Then there was the Town:
For almost 350 years after the construction of Hebden Bridge Mill, through the Great Plague, its lengthy aftermath and up to the Civil War of 1645-51 little, if any, further building took place on the floodplain. The mill stood alone, visited by farmers from the hillsides, seeking to have their crops of oats dried and ground for the production of oatmeal and havercakes (oatcakes), staple diet of the local population at this time.
As traffic increased, the old timber bridge suffered increasing wear. A fund was set up to raise finance for a new and more substantial replacement, built in 1510 and remaining intact today, known incorrectly as the ‘Old Bridge’, a little further downstream. This required a small extension of the Wadsworth packhorse trail and a realignment of the lower part of the ‘Buttress’. It was built with three arches, two to span the river and a third apparently on dry land today, occupied by the riverside walk, but originally built to span the tail goit from Hebden Bridge Mill, now built over and obscured.
With improved drainage techniques in the 17th century, farming began to spread onto the flatter land. Kings Farm was built immediately adjacent to the mill in 1657 and, due to the potential of growing passing trade, soon also began to serve as an Inn, surviving successfully today as the White Lion Hotel. Soon after, other hostelries opened — the Shoulder of Mutton, White Swan, and Hole in the Wall.
The town now grew rapidly as a centre of the textile industry, eventually taking its name from the bridges and mill at its core. Packhorse ways were superseded by turnpikes, one of the earliest of which ran along the valley to the newly named Commercial Street and directly to the door of the White Lion, thence via the ‘Old’ Bridge to the Buttress, Heptonstall and Burnley or via Hebble End and Horsehold to Todmorden and Rochdale — until in 1776, New Road was constructed to cross the river by yet another new bridge at West End. Turnpike trusts were followed by the Canal Trusts and the Railways, respectively in 1795 and 1840, keeping the town at the forefront of new technology and communications as a major manufacturing centre for the production of fustian cloth (see the monument in St Georges Square) and ready-made clothing. Because of this, Hebden Bridge gained the nick-names of Fustionopolis or Trouser-town.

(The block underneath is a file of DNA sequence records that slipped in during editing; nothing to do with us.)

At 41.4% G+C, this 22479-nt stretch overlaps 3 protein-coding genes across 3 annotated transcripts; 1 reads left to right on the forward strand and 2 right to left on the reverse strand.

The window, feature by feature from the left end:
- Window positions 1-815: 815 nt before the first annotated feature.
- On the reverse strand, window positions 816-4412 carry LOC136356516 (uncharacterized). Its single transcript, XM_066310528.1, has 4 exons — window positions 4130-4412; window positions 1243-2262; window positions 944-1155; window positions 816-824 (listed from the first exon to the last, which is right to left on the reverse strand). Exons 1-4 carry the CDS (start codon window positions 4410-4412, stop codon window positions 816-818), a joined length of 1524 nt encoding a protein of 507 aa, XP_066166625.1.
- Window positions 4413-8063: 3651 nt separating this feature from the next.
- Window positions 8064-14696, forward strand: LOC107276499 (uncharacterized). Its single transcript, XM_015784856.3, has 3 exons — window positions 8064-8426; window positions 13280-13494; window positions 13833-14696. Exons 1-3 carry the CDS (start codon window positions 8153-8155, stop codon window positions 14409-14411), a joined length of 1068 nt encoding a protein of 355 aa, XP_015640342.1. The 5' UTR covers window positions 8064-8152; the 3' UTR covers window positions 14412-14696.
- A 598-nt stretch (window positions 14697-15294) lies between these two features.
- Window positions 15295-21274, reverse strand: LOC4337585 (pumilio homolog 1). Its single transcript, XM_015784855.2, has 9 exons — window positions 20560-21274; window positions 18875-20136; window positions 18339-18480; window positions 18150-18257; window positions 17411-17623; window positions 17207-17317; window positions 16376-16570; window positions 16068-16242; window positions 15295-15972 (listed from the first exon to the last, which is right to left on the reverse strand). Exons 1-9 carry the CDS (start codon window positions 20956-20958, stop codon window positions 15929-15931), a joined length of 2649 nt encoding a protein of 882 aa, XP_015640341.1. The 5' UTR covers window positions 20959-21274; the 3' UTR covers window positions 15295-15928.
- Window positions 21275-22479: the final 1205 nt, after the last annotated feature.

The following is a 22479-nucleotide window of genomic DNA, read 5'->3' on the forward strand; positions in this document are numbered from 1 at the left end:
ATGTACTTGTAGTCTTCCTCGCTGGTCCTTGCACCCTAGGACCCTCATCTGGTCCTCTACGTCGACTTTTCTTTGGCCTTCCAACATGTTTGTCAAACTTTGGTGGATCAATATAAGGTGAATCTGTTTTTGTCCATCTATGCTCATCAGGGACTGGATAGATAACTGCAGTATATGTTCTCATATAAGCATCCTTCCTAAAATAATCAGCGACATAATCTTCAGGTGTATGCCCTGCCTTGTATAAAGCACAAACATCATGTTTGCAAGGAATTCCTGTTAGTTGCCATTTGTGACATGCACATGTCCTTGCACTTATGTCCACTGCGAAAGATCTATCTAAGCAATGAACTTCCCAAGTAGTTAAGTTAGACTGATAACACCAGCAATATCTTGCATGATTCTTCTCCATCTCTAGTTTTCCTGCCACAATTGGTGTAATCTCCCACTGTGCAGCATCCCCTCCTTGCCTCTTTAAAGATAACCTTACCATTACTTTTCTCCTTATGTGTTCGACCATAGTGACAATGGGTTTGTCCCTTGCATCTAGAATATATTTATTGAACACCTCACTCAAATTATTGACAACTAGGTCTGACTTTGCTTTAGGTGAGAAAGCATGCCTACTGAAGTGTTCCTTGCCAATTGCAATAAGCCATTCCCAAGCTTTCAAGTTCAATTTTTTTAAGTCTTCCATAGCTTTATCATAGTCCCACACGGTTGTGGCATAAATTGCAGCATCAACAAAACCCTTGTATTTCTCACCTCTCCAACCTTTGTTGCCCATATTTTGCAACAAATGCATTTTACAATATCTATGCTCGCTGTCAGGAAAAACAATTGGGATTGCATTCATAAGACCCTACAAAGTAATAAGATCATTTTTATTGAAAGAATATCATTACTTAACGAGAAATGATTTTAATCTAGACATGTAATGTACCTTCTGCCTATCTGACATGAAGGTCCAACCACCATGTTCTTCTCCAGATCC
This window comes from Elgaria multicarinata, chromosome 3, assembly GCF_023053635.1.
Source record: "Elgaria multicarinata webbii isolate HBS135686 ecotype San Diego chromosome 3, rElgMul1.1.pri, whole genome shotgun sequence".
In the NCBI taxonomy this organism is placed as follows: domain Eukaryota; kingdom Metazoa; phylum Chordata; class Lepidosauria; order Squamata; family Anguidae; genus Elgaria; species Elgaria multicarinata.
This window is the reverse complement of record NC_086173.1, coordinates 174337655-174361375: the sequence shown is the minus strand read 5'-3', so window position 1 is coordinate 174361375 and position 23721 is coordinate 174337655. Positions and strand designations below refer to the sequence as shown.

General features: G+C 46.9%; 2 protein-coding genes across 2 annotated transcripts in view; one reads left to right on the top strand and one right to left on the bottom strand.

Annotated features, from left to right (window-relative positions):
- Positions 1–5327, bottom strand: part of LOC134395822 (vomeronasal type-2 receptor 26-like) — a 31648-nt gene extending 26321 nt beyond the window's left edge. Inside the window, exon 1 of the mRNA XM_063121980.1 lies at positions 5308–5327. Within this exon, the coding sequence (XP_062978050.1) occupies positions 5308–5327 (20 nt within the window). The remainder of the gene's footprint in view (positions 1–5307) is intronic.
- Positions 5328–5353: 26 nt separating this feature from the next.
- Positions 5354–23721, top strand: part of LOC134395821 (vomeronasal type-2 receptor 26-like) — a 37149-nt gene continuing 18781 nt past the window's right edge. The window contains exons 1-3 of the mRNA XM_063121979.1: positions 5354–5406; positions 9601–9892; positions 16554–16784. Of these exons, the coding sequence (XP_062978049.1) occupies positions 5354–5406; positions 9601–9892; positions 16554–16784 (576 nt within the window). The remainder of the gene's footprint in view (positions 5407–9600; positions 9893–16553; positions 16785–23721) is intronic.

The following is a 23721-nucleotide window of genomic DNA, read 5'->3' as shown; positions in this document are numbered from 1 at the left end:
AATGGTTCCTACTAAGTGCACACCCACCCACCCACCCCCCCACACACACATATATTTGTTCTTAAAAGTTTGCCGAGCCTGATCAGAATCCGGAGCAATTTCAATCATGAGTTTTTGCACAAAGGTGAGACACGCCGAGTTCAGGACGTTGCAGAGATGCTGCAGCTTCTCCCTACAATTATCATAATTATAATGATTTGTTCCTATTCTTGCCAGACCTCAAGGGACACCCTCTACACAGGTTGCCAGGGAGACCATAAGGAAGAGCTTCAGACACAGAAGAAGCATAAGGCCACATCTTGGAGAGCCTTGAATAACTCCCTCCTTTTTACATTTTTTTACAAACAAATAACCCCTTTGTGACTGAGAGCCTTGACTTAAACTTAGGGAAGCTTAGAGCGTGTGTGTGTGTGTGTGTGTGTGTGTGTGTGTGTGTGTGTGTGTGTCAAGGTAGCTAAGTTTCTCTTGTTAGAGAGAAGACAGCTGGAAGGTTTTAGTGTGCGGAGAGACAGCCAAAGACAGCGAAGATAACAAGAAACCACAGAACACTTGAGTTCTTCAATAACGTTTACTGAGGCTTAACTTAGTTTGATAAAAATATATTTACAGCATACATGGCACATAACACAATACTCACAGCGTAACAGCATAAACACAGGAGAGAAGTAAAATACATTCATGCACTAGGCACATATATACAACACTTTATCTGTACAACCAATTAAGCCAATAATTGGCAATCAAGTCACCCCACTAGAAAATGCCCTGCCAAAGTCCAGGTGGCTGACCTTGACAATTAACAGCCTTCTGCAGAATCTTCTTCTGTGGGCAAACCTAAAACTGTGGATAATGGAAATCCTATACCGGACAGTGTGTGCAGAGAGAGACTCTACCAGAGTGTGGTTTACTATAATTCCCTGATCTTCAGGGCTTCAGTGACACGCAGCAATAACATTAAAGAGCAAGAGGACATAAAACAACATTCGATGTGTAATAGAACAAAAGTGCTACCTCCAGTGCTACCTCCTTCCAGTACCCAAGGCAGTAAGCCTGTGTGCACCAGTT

Industry in the town peaked in the early 1890’s with a slow decline, accelerating in the 1950/60’s when the local textile industry was almost wiped out. People left to seek work elsewhere. Dereliction, depopulation and despair left a ghost town in its wake, abandoned by governments of all colours. But those who prematurely wrote off this area overlooked one very important asset which remained — the tenacity, determination and energy of those local people who stayed behind and strove to reinvent the town and prepare it for a new future.